How Different Parts of the Wheat Plant Improve Your Health

The wheat plant is a good example of how modern society has fragmented the way we view food.

30 years ago no one gave wheat a second thought.

I mean hey…..it was wheat!¬†

What more was there to say?

Wheat field

But of course that’s changed now. Different wheat products have proliferated, and a variety of popular diets now have very conflicting opinions about the usefulness of wheat.

Is Wheat Good For You?

Gluten-free folks and followers of the paleo diet shy away from it, while vegans and followers of the macrobiotic diet tend to embrace high quality wheat as a diet staple.

What do I think?

High quality wheat is still quite nutritious and ought to be eaten without hesitation. The only exception being if you are intolerant to gluten, which is about 1-2% of the population.

So let’s go over the different parts of the wheat plant and their different health benefits.

Wheatgrass

wheatgrass

Perhaps the most popular of all wheat products, wheatgrass is just that…..grass. It’s made by soaking wheat seeds and then harvesting the leaves that sprout from it.

The wheatgrass shots you drink in juice bars are usually the juiced products of the wheat leaves, and not exactly the grass itself.

The health claims attributed to wheatgrass are fairly wide and not commonly agreed upon. It is a good source of chlorophyll and vitamins C and E, and does seem to have a strong ability to detoxify the body of metal alkaloids.

However, contrary to popular claims it does not contain vitamin B12. That only comes from bacteria.

Another important fact is that wheatgrass contains no gluten.  No cereal grasses do.

Here’s a good video on how to grow your own wheatgrass:

Wheat Sprout

wheat sprout

The term “sprout” is a generic term that refers to a state the plant or seed is in when it’s about to germinate.

A sprouted state can usually occur if you soak something in water for 6-12 hours. Little leaves will start to pop out of the seeds, meaning it’s beginning to germinate, and the seeds are then “sprouted”

Is there anything especially good about sprouted wheat?

Yes.

Seeds and nuts that have been sprouted have less phytic acid, which is a substance that reduces the absorption of other important nutrients like zinc and iron. ¬†Sprouting also tends to increase the concentration of the wheatplant’s nutrients.

Sprouted wheat is also easier to digest because some of the proteins in the wheatplant have been cleaved. Lots of people with sensitive digestion like to eat sprouted wheat.

Wheat sprout is not gluten-free but many people who have non-celiac gluten sensitivity find that they can eat sprouted wheat because of its enhanced digestive abilities.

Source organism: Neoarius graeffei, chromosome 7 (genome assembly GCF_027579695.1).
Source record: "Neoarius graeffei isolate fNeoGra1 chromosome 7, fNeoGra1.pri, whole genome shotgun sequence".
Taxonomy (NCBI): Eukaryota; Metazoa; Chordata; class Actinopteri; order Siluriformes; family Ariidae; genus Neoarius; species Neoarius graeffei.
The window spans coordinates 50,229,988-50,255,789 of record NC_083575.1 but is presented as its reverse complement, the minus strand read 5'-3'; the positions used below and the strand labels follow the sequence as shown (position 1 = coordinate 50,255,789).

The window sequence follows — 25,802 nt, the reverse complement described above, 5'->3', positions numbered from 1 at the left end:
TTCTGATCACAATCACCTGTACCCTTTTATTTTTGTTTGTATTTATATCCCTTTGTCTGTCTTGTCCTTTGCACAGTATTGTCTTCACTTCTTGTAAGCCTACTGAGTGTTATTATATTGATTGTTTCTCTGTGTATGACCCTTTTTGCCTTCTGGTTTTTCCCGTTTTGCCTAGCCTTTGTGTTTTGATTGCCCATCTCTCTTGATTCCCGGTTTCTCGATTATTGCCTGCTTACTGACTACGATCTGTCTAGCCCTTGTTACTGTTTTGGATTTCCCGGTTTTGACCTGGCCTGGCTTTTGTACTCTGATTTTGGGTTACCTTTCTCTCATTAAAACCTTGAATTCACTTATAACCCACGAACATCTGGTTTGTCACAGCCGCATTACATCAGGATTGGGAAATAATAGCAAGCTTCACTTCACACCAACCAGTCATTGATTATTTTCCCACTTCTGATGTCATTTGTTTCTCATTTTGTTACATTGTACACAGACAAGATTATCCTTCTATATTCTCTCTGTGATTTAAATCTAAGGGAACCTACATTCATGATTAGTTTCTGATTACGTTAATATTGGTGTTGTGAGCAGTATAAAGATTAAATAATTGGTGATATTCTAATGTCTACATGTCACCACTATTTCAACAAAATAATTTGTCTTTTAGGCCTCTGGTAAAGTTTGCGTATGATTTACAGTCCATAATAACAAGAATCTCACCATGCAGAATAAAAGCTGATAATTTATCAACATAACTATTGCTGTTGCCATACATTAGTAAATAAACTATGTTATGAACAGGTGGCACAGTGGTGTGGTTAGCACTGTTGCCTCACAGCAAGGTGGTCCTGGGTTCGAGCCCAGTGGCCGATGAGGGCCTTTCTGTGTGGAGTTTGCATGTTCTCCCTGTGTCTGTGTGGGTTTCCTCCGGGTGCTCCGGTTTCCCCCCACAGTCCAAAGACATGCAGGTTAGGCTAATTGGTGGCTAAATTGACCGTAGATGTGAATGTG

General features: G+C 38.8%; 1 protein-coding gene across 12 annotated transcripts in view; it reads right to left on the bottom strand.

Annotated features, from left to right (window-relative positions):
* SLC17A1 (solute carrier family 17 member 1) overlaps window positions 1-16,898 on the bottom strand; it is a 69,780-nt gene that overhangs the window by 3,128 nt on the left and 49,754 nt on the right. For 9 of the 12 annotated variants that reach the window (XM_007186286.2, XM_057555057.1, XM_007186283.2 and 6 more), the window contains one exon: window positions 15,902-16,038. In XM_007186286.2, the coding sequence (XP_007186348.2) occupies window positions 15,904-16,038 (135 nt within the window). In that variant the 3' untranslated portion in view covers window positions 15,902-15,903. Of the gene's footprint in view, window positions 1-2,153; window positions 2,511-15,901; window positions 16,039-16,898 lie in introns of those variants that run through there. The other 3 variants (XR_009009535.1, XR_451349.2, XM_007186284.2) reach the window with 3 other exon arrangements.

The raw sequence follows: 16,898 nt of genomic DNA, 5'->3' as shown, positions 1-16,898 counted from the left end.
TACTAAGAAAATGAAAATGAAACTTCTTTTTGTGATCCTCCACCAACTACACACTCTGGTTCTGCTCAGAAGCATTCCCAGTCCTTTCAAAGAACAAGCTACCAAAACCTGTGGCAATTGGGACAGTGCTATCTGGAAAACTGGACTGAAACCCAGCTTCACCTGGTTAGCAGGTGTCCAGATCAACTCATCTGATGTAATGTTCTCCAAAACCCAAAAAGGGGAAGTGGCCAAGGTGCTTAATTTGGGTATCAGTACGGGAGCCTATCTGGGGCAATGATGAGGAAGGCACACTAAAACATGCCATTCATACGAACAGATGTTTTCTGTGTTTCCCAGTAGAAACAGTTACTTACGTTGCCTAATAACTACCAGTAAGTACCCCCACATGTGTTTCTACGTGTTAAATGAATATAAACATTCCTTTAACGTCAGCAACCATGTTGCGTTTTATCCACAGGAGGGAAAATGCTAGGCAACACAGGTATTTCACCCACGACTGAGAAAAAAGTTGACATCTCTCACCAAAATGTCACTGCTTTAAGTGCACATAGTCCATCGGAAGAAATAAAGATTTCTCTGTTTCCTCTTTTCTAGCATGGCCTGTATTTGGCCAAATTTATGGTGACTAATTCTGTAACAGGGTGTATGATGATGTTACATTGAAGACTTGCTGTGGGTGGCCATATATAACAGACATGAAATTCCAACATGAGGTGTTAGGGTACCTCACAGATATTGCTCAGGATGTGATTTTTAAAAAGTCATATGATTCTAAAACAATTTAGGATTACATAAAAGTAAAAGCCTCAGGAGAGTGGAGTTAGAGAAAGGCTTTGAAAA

Unsprouted wheat is still good for you, just not quite as nutrient dense.

If you’re curious, here’s a good video on how to sprout your own foods:

 

Wheat Bran

wheat bran

The word “bran” is the hard outer layer that encapsulates the seeds of the wheat plant.

Like other sorts of bran, wheat bran tends to have the following health benefits:

  • good source of fiber
  • promotes healthy digestion
  • has mild detoxifying properties
  • reasonably rich in essential fatty acids
  • often rich in protein

One of the reasons “good” carbs like buckwheat, millet, and whole wheat become “bad” carbs is that during the refining process the bran is removed from the plants.

Wheat Germ

wheat germ

That weird tasting stuff they’ve been selling in stores for years, wheat germ is the part of the seed that actually grows into a new flower.

When you sprout seeds and have tiny little leaves coming out of it, that’s because the germ inside the seed has begun to grow out of the seed.

It’s not hard to imagine that such a part of the plant would have a variety of health benefits. They do, and include:

  • good source of vitamin E
  • good source of folic acid
  • decent amount of essential fatty acids

Like bran, the germ is removed when wheat is processed into flour. Wheat germ can go rancid after a while, so removing it allows flour to have a longer shelf-life.

Overall, it’s important to understand that all these terms are fairly generic.

Oats, rice, etc all have a grass, bran, germ part to them, and they can all be sprouted too.

In their natural state, everything mentioned is quite good for you, and if you’re curious about making your own food, they can all be made in your kitchen without too much work or money.

If you’re curious about reading more, here’s a good resource on the different types of wheat and how you can make them on your own.

www.sproutpeople.org

 

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About Jonathan Bechtel

Owner of Health Kismet, maker of Incredible Greens, a green superfood supplement that combines 35 different raw greens, herbs, probiotics, grasses and fruits into a sweet tasting powder.

Comments

  1. Mr. Green says:

    I’d be curious to know your opinion about “wheat belly” and some accusations that eating wheat causes obesity and it should be avoided. If I’m not mistaken this is a central tenet of the paleo diet.

    • Jonathan Bechtel says:

      Green,

      I’ll put this on my list of topics to cover in the coming weeks. It’s an interesting subject, for sure. The short answer is that a lot of it depends on the type of wheat you in, and other dietary factors that affect your ability to metabolize wheat efficiently.

      But I’ll go into that in more detail later.

  2. Alex roberts says:

    Really enjoyed this article and loved the videos. isn’t it good for the heart?

  3. So wheat grass is sprouted wheat germ?.. I can eat wheat n but am supposedly alletgic to eheat germ..after reading your explaination I could be getting wheat germ with my juiced wheat grass. Is that a fair assumption?

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